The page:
Waters says this season’s crops are a scaled back version of what was previously offered at the farm to allow the team to focus on mastering the no-till technique. Out of the 40 acres available, this season’s produce only covers about 3 acres of land.
Through the learning curve and hard work needed to transition, business is good and growing so far this season, Waters says.
She says the farm’s revenue is trending upwards but declines to disclose annual revenue figures.
“This year we’re focusing on creating our systems and implementing them and not trying to spread ourselves so thin,” she says. “Once we do that, absolutely we’re going to expand. We kind of started this farm backwards, we started really big, and now we’re taking it down. This year is about transitioning and learning and getting all the techniques down.”
Vinegar Flats Farm started the no-till method growing garlic in late 2020. Waters says that ideally, the farm will have transitioned completely by the 2023 growing season.
Once complete, they estimate the no-tilling method will take a few years to see improved crop yields.
Reilly says, “Watching other farms that have done this, it seems like the first few seasons you’re still battling the same weed pressure you’d normally see when you till. But after they get their systems down and build the soil and make it healthier, they’re able to reduce weed pressure. Being able to remove that would make our jobs more productive and easier, and it seems like it takes a few seasons to get that benefit.”
She adds that the farm is about two thirds of the way to becoming 100% till-free.
Brown adds that all the crops grown with this method have responded well to the technique so far. More practice is needed for in-ground crops such as potatoes and artichokes, though.
Waters says the transition has been more expensive initially due to growing labor costs, but the farm is saving money on fuel expenses and expects the costs to even out in the future, saving both money and resources.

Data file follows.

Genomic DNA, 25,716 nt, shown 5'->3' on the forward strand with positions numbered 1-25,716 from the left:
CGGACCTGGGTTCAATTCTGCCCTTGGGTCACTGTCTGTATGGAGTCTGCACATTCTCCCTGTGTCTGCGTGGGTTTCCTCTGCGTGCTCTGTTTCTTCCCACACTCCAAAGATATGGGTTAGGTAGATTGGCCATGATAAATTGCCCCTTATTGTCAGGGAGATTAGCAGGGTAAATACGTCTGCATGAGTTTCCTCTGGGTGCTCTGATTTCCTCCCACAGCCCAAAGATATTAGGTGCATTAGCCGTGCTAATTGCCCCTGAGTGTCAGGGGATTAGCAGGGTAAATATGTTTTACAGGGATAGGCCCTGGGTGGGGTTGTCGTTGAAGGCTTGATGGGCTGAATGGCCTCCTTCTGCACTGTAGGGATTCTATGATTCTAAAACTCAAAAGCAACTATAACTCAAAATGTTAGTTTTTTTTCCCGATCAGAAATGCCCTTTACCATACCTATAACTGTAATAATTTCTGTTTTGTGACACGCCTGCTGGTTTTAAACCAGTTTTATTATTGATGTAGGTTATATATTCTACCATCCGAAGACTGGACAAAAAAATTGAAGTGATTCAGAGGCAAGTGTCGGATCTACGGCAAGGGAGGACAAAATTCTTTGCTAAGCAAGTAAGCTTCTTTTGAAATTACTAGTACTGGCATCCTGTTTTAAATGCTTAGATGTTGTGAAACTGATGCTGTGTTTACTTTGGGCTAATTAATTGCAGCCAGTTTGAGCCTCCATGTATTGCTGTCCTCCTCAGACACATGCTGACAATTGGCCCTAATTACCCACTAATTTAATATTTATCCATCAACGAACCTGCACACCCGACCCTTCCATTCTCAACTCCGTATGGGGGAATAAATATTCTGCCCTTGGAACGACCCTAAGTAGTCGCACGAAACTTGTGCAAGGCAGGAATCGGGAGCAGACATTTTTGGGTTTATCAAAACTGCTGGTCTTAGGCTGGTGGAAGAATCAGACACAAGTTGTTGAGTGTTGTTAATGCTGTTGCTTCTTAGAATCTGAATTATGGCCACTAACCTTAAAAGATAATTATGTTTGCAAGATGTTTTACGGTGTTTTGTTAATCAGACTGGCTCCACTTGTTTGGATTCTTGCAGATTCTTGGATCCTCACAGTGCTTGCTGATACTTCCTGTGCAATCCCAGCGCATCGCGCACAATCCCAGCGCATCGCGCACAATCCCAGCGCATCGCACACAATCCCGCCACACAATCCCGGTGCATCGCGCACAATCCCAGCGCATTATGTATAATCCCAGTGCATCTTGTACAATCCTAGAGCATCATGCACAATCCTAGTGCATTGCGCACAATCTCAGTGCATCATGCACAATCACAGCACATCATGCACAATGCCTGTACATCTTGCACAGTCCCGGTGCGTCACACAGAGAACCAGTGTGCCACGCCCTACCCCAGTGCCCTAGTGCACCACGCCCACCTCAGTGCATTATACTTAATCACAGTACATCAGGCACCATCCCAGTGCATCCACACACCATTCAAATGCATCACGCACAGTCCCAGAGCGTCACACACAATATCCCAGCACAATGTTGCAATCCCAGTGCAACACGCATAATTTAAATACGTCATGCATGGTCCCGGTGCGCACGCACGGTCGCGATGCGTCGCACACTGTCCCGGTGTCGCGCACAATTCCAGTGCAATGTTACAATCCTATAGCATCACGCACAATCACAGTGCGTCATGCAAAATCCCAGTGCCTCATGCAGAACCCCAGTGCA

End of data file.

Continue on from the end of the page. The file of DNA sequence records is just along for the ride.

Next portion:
Vinegar Flats Farm grows produce without chemicals, pesticides, or herbicides, although Waters says the farm isn’t officially certified organic.
Vinegar Flats Farm also operates as a Community Supported Agriculture farm. CSAs are made up of community members who pledge support to a farm by purchasing a share of the production at the start of each growing season. Those members pay $450 each and receive a box of five to six different vegetables each week, June through October.
The farm benefits from capital at the beginning of the season instead of only generating income after the crops are harvested and sold.
Waters says, “Immediately, I have money to pay people to work. It’s a way for farmers to be supported.”
There are 40 members of the CSA, which Waters says is more manageable than last year’s total of 110 members.
Both Gluskin and Waters say the community benefits from learning about what’s currently in season and the CSA offers a convenient way for people to try produce they might not have had an opportunity to try before.
“People are kind of out of touch because supermarkets provide everything,” Waters says, laughing. “We don’t have cantaloupe in March.”
The farm’s vegetables and greens also can be purchased at the Spokane Farmers Market, which is open on Saturdays and is located at 20 W. Fifth, between Division and Browne streets, in downtown Spokane.
Produce from the farm also is sold to a number of Spokane-area restaurants, including Boots Bakery LLC, Allie’s Vegan Pizzeria LLC, Inland Pacific Kitchen, Gander & Ryegrass, The Grain Shed, Table 13, and The Scoop, which uses the farm’s edible flowers on some menu items.
“I love this farm, and it’s very valuable to the community,” Waters says. “Diverse vegetable farming is a very hard way to make money. You can get pulled to do so many different things, but we’re figuring it out.”